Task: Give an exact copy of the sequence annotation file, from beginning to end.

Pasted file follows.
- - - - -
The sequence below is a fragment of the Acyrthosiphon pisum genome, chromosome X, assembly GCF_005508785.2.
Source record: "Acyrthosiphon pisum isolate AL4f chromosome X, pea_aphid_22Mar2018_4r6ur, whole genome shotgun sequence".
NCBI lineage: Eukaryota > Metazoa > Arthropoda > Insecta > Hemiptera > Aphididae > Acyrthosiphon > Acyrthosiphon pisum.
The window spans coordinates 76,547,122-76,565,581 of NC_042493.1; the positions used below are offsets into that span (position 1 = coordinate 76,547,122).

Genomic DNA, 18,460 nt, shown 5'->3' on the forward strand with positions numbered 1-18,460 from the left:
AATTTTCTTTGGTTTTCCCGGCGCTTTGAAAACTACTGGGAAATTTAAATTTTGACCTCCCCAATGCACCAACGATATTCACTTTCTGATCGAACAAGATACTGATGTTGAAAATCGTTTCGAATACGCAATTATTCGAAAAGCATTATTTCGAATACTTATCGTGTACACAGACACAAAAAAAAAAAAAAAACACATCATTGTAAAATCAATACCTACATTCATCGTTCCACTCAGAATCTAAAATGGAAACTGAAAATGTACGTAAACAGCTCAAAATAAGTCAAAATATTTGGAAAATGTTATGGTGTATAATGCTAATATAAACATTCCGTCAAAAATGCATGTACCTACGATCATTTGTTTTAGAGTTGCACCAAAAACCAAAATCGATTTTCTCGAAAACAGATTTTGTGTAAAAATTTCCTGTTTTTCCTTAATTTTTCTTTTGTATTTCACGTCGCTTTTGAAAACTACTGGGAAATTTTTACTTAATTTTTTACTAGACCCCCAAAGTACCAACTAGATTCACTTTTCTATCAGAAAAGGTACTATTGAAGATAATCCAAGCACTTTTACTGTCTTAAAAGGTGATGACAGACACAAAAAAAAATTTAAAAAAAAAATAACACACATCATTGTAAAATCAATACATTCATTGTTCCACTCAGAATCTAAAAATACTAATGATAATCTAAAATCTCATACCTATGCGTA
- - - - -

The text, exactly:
The sequence below is a fragment of the Acyrthosiphon pisum genome, chromosome X, assembly GCF_005508785.2.
Source record: "Acyrthosiphon pisum isolate AL4f chromosome X, pea_aphid_22Mar2018_4r6ur, whole genome shotgun sequence".
NCBI lineage: Eukaryota > Metazoa > Arthropoda > Insecta > Hemiptera > Aphididae > Acyrthosiphon > Acyrthosiphon pisum.
The window spans coordinates 76,547,122-76,565,581 of NC_042493.1; the positions used below are offsets into that span (position 1 = coordinate 76,547,122).

Genomic DNA, 18,460 nt, shown 5'->3' on the forward strand with positions numbered 1-18,460 from the left:
AATTTTCTTTGGTTTTCCCGGCGCTTTGAAAACTACTGGGAAATTTAAATTTTGACCTCCCCAATGCACCAACGATATTCACTTTCTGATCGAACAAGATACTGATGTTGAAAATCGTTTCGAATACGCAATTATTCGAAAAGCATTATTTCGAATACTTATCGTGTACACAGACACAAAAAAAAAAAAAAAACACATCATTGTAAAATCAATACCTACATTCATCGTTCCACTCAGAATCTAAAATGGAAACTGAAAATGTACGTAAACAGCTCAAAATAAGTCAAAATATTTGGAAAATGTTATGGTGTATAATGCTAATATAAACATTCCGTCAAAAATGCATGTACCTACGATCATTTGTTTTAGAGTTGCACCAAAAACCAAAATCGATTTTCTCGAAAACAGATTTTGTGTAAAAATTTCCTGTTTTTCCTTAATTTTTCTTTTGTATTTCACGTCGCTTTTGAAAACTACTGGGAAATTTTTACTTAATTTTTTACTAGACCCCCAAAGTACCAACTAGATTCACTTTTCTATCAGAAAAGGTACTATTGAAGATAATCCAAGCACTTTTACTGTCTTAAAAGGTGATGACAGACACAAAAAAAAATTTAAAAAAAAAATAACACACATCATTGTAAAATCAATACATTCATTGTTCCACTCAGAATCTAAAAATACTAATGATAATCTAAAATCTCATACCTATGCGTA